1. #1
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    Default What's really wrong with apparatus manufacturers today?

    Seagrave is outsourcing to save money, ALF is cutting commissions, E-One is losing money and a Rosenbauer dealer laid off staff due to slow sales. No doubt the 2007 EPA engines kept some people from buying this year, but I see a bigger problem.

    How many big name manufacturers have people with long term fire service experience in key management and sales positions that know what firefighters really want or need? Most are run by LLC's, investment groups or people with commercial truck sales backgrounds. Their managers have spent 4 years in college but have never spent more than 4 hours in a firehouse.

    Fire chiefs and truck committees dont want to hear apparatus manufacturers say "we cant (or wont) add that" or "we dont deal with that equipment vendor." They want to hear "sure chief, we will look at it, but it will probably cost you an extra X dollars if we can do it." I sat in on a prebuild conference where every request had to be reviewed by a committee. These same small dollar requests used to be approved or denied before everyone went home. Frustrating.

    One prime example, a fire dept had been purchasing vehicles with red painted front bumpers for years. The chief decided that he liked the look of black bumpers with yellow chevrons and asked for the change on a new order. He was told no. Why? Because a middle manager said "we dont paint bumpers black." DUH! Wonder why you are losing orders?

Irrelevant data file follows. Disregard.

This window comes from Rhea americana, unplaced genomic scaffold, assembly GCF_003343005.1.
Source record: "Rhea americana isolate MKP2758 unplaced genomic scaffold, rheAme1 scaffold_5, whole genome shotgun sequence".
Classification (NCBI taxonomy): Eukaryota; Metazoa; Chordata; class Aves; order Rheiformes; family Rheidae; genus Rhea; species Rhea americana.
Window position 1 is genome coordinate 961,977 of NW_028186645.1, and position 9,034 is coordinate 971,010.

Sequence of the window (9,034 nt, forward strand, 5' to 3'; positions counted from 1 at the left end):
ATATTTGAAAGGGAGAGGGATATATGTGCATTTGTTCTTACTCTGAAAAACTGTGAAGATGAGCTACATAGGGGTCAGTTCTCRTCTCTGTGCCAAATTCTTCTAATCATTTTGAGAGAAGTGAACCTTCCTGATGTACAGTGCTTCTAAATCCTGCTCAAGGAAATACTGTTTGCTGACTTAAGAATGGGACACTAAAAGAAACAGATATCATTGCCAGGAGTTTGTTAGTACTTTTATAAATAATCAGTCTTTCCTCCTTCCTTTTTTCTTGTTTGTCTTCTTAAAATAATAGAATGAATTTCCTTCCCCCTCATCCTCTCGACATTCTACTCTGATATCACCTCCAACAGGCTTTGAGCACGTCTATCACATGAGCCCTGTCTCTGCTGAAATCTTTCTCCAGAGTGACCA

I am sure that Frederic Seagrave, Truckson LaFrance, Peter Pirsch and a few others are shaking their heads over what happened to the apparatus that have (or had) their names on the grill.
    Last edited by firepiper1; 10-26-2007 at 10:43 PM.
    I have only 2 allegiances, to my country and to my God. The rest of you are fair game.

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    National Standards.
    "This thread is being closed as it is off-topic and not related to the fire industry." - Isn't that what the Off Duty forum was for?

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    Default Its really very simple.

    None of the manufacturers you mentioned have professional fire apparatus builders who understand the industry. You can't put "corporate" guys or "bean counters" in those positions.

    People who understand what firefighters do for a living, how they think, and how they buy will always come out on top.

    Read your fire apparatus history.

    What they are attempting has been tried time and again. It has and always failed.

    This industry is unique in that it cannot be relegated to a Harvard Business degree formula or Wharton business game plan that works in other industries.

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    Exclamation Exactly